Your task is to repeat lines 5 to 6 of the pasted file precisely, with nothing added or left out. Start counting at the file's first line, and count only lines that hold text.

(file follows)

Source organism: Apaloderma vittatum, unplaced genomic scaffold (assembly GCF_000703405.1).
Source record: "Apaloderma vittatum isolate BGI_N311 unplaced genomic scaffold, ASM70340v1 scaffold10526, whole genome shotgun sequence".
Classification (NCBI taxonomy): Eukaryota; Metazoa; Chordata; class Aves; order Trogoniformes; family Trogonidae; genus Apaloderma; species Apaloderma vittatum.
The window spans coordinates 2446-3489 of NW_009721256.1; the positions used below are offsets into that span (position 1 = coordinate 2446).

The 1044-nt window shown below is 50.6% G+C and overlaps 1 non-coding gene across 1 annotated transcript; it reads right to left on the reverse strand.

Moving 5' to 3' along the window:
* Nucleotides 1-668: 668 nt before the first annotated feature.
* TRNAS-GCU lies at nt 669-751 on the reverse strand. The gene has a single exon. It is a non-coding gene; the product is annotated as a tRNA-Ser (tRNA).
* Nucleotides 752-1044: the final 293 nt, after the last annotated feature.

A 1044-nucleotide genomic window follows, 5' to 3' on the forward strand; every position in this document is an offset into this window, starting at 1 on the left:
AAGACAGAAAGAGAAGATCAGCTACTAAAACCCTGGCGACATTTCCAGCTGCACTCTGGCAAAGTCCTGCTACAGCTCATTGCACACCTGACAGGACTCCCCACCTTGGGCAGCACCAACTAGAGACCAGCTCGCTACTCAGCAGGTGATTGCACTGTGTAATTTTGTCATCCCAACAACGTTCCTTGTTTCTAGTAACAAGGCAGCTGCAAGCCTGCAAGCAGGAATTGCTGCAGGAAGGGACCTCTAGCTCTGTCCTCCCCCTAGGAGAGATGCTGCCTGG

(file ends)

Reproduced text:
The 1044-nt window shown below is 50.6% G+C and overlaps 1 non-coding gene across 1 annotated transcript; it reads right to left on the reverse strand.

Moving 5' to 3' along the window: